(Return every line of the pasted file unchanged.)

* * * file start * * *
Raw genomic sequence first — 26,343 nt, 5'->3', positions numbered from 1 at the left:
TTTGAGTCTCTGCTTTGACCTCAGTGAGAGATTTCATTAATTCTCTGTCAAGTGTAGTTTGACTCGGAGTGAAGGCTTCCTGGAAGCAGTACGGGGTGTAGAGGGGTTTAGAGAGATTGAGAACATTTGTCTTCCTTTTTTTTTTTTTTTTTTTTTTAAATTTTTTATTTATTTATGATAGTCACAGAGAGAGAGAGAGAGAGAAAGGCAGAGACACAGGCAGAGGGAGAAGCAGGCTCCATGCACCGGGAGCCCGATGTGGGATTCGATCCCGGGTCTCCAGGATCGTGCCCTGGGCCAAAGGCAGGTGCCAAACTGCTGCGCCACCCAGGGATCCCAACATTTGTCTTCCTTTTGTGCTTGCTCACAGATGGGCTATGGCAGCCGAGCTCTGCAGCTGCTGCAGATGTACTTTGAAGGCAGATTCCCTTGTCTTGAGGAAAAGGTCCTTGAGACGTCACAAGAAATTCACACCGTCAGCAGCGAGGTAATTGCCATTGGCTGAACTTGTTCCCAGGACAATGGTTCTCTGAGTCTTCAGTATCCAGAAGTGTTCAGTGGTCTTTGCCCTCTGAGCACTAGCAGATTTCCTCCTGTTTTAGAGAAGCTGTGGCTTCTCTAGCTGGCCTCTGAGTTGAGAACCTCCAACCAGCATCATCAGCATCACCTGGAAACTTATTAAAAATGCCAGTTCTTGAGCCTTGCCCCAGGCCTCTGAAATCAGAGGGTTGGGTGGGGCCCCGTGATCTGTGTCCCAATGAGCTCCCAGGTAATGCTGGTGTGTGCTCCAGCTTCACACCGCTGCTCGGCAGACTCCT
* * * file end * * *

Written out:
Raw genomic sequence first — 26,343 nt, 5'->3', positions numbered from 1 at the left:
TTTGAGTCTCTGCTTTGACCTCAGTGAGAGATTTCATTAATTCTCTGTCAAGTGTAGTTTGACTCGGAGTGAAGGCTTCCTGGAAGCAGTACGGGGTGTAGAGGGGTTTAGAGAGATTGAGAACATTTGTCTTCCTTTTTTTTTTTTTTTTTTTTTTAAATTTTTTATTTATTTATGATAGTCACAGAGAGAGAGAGAGAGAGAAAGGCAGAGACACAGGCAGAGGGAGAAGCAGGCTCCATGCACCGGGAGCCCGATGTGGGATTCGATCCCGGGTCTCCAGGATCGTGCCCTGGGCCAAAGGCAGGTGCCAAACTGCTGCGCCACCCAGGGATCCCAACATTTGTCTTCCTTTTGTGCTTGCTCACAGATGGGCTATGGCAGCCGAGCTCTGCAGCTGCTGCAGATGTACTTTGAAGGCAGATTCCCTTGTCTTGAGGAAAAGGTCCTTGAGACGTCACAAGAAATTCACACCGTCAGCAGCGAGGTAATTGCCATTGGCTGAACTTGTTCCCAGGACAATGGTTCTCTGAGTCTTCAGTATCCAGAAGTGTTCAGTGGTCTTTGCCCTCTGAGCACTAGCAGATTTCCTCCTGTTTTAGAGAAGCTGTGGCTTCTCTAGCTGGCCTCTGAGTTGAGAACCTCCAACCAGCATCATCAGCATCACCTGGAAACTTATTAAAAATGCCAGTTCTTGAGCCTTGCCCCAGGCCTCTGAAATCAGAGGGTTGGGTGGGGCCCCGTGATCTGTGTCCCAATGAGCTCCCAGGTAATGCTGGTGTGTGCTCCAGCTTCACACCGCTGCTCGGCAGACTCCT